The life of billionaire businessman Matthew Mellon who died this week – and was a regular fixture at Spear’s parties – belongs in a Scott Fitzgerald novel, writes his old friend William Cash
The tragic death at a rehab in Mexico of my old friend Matthew Mellon, aged just 54, has been met with a predictably colourful series of stories being re-hashed about his life as a Gatsby-like gilded Mid Atlantic ‘personality’. The real Mellon was rather different from the billionaire playboy figure that has been caricatured in the press.
As somebody who knew him since the 1990s when he was living in LA, newly sober, I found him to be a complex, intriguing, charming and hugely lovable character. He told me that he had been largely brought up ‘on a yacht’. He had an extraordinary candour and generosity of spirit about him which although at times went ‘over the top’ made him quite unique. A regular at Spear’s parties whenever he was in London, he was incredibly funny, sharp, self-deprecating, and kind.
Speaking from Costa Rica, Henry Dent-Brocklehurst said he had spoken to him only a few days before his death. ‘He was telling me about the philanthropy of his great ancestors and his intention was to use his newly found wealth from crypto-currencies to continue that legacy.’
The plan was for Dent-Brocklehurst to join Mellon in Mexico but, in the end, he decided to go to Costa Rica for a holiday. He first met the banker in LA as a result of Dent-Brocklehurst’s godfather Billy Hitchcock being one of Mellon’s uncles. Another uncle was the legendary American philanthropist and race horse trainer Paul Mellon who was also a friend of the Queen.
‘We immediately clicked and Matthew became housemate and later godfather to my son, Mark,’ he recalls. ‘He was undoubtedly one of the most generous people I ever knew in both in spirit and in terms of contributions to charities, especially charities to do with addiction. He would never fail to show up with a well thought out present for my son. He would always tell hilarious stories about his travels around the world.’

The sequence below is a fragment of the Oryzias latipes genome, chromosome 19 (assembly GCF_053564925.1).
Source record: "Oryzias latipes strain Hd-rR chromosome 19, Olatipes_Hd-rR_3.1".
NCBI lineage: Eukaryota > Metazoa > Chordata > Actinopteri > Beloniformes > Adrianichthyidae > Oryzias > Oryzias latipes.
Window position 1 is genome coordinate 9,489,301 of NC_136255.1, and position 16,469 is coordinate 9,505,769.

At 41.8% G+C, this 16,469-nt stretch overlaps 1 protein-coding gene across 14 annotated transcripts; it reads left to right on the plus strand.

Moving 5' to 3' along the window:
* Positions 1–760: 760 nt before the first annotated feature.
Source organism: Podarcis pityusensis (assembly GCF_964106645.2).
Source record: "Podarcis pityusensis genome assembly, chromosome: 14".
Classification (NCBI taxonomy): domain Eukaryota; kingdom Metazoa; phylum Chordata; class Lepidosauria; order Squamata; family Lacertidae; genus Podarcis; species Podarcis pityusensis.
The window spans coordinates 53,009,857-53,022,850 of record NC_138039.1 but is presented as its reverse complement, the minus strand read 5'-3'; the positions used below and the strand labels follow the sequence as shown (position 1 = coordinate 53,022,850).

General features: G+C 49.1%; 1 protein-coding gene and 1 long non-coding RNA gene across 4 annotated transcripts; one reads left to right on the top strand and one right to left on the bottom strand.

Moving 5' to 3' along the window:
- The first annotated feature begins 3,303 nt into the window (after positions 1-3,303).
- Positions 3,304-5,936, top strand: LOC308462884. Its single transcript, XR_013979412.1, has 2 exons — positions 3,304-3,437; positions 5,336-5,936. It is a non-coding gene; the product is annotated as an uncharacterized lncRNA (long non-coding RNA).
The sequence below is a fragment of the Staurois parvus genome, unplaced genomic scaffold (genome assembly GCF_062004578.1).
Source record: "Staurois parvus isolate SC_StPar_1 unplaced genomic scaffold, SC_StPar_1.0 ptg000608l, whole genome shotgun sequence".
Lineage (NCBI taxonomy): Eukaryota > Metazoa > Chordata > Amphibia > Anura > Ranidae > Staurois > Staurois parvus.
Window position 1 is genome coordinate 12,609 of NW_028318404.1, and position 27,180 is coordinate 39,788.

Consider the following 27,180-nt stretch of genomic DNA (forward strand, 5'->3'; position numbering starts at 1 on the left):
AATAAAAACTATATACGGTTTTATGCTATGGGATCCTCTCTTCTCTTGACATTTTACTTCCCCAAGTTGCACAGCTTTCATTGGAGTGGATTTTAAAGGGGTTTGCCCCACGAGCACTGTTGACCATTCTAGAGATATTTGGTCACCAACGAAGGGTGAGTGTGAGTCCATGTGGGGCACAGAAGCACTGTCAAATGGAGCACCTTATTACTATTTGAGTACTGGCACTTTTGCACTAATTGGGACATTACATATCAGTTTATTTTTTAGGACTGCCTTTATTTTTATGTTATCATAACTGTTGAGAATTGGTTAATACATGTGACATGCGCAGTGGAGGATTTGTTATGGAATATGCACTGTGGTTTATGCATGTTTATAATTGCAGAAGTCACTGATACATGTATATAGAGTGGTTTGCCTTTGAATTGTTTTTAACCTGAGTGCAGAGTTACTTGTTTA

Women loved him especially, and he was a good friend of Elizabeth Hurley who found out about his death after being woken in the middle of the night on Monday by Dent-Brocklehurst.
‘Matthew was infectiously energetic and a very kind man,’ said Elizabeth. ‘I was pregnant at the same time as his then wife Tamara and, knowing I was single, he turned up one day and took me to a baby shop and made me choose all the baby equipment I needed, like pushchairs and car seats, as he knew I hadn’t organised anything. I’ve never forgotten that. He was also a very good photographer and took some lovely pictures over the years. I shall greatly miss him.’
I remember him once telling me how he got to first date Tamara before she became his wife and the founder of the Jimmy Choo shoe empire. In this, she was very much helped by Matthew’s impeccable international social connections and surname which was synonymous with American financial royalty. Tamara and Matthew had been staying at Sudeley Castle as single house guests. When it transpired that they were both heading back to London after the party, Mellon offered to give Tamara a lift in his swanky car (he had a driver, of course). ‘I knew then I had exactly two hours to close the deal during that car journey,’ Matthew later told me. ‘Two hours to persuade her to marry me.’